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閱讀本文將會幫助您了解下列單字:
bargain, brutal, bubbling, defense, desperate, explanation, including, nuclear, politically, suggestion

The End ofOne China

After a historic surprise meeting with the leader of Taiwan, Xi Jinping could go down in history for recognizing the island democracyor choose conflict instead.
By Andrew Browne
Nov. 13, 2015 12:01 p.m. ET

source: 華爾街曰報


When the leaders of China and Taiwan met last weekend for the first time since 1949, the unseen presences in the room were the ghosts of Mao Zedong, the Communist Party’s Great Helmsman, and his bitter rival, the gaunt Generalissimo Chiang Kai-shek. They had been adversaries in the Chinese civil war for more than two decades, before Mao’s victorious peasant revolutionaries took power in Beijing that year.

Chiang was driven into exile on Taiwan, taking with him his Chinese Nationalist Party, or Kuomintang. The enmity of Mao and Chiang endured across a Cold War frontierfor a time, their troops hurled shells and propaganda messages at each other across the narrow strait separating Taiwan from the mainlandbut they always shared a dream, born of their long struggle: “One China.”

The unification of China and Taiwan has been the sacred mission of every Communist leader since Mao, including the current president, Xi Jinping. And though the idea ofOne Chinatoday commands virtually no popular support on Taiwan, which prizes its fledgling democracy, it nevertheless clings to life as a legacy within the Kuomintang, the party of the country’s current president, Ma Ying-jeou.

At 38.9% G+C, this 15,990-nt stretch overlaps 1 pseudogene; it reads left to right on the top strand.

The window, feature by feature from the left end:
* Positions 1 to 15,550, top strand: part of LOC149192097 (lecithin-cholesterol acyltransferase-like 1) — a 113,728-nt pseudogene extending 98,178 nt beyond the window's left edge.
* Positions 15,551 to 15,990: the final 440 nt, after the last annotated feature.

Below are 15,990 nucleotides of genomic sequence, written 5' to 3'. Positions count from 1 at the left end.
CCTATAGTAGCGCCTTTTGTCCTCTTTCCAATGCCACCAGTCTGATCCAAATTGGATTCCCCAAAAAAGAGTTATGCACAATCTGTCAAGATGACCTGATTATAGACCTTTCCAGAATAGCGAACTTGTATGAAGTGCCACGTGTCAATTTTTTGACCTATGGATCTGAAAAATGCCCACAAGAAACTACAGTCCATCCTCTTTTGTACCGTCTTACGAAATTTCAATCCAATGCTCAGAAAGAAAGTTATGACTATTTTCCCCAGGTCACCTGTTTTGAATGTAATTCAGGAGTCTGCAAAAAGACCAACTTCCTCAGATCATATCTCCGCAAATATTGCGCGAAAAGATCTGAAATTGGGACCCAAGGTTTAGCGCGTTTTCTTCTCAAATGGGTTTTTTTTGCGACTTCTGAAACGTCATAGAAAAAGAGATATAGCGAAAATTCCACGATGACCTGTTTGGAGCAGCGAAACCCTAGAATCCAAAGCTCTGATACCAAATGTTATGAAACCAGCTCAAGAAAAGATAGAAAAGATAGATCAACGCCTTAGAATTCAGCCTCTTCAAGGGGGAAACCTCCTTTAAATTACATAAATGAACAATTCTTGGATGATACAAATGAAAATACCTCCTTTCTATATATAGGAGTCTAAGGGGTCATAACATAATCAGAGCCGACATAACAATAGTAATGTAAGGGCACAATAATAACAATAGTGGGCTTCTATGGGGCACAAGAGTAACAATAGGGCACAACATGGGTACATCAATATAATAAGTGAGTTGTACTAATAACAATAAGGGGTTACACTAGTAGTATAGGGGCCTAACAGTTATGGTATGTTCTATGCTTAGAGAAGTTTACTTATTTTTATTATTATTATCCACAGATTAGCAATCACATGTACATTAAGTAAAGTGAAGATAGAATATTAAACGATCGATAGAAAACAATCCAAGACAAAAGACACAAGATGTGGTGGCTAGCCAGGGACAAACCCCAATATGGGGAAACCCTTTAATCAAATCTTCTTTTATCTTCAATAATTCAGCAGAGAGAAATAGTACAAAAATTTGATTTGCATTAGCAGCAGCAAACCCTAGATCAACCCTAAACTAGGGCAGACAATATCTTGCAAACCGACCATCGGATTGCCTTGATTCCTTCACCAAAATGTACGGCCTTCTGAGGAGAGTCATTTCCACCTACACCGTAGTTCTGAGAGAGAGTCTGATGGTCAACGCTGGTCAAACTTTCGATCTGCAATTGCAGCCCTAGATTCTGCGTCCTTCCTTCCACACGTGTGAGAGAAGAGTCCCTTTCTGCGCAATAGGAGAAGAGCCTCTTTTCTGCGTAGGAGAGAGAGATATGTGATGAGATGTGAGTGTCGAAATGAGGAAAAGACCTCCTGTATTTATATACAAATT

Not for much longer, though. As the political heirs of China’s wartime foes reached out for a historic handshake in a five-star Singapore tourist hotel, both men surely understood thatOne Chinaas a common goal is now as good as dead.

Mr. Ma is a lame duck, nearing the end of two terms in office. His signature policy of economic opening to China has been spurned by angry young Taiwanese who stormed the legislature last year to block a trade bill. The Kuomintang is in disarray, and the likely victor in presidential elections in January, Tsai Ing-wen of the Democratic Progressive Party, can’t bring herself to utter theOne China” mantra. Her party espouses independence, although she herself doesn’t go that far.


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WordCategoryDefinition
 China第三級[名詞] 中國
 civil第三級[形容詞] 市民的,國民的
 commands第三級command(命令;掌握; 指揮;控制) 的第三人稱單數現在式; command(命令) 的複數
 current第三級[形容詞] 現行的; [名詞] 水流;電流
 decades第三級decade(十;十年) 的複數
 democracy第三級[名詞] 民主
 democratic第三級[形容詞] 有民主精神的
 economic第四級[形容詞] 經濟上的;經濟學的
 elections第三級election(選舉) 的複數
 endured第四級endure(忍耐,忍受) 的過去式及過去分詞
 historic第三級[形容詞] 歷史上著名的
 including第四級include(包含) 的現在分詞; [介系詞] 包括
 instead第三級[副詞] 反而,卻
 mission第三級[名詞] 使節團;使命,任務
 nevertheless第四級[動詞] 仍然,不過,然而; [副詞] 仍然,不過,然而
 P.M.第四級[縮寫] 下午
 political第三級[形容詞] 政治的;政治上的
 recognizing第三級recognize(識別;認識;承認) 的現在分詞
 revolutionaries第四級revolutionary(革命者) 的複數
 signature第四級[名詞] 簽名,簽署
 tourist第三級[名詞] 旅遊者,觀光者
 troops第三級troop(群集,集合) 的第三人稱單數現在式; troop(軍隊,部隊) 的複數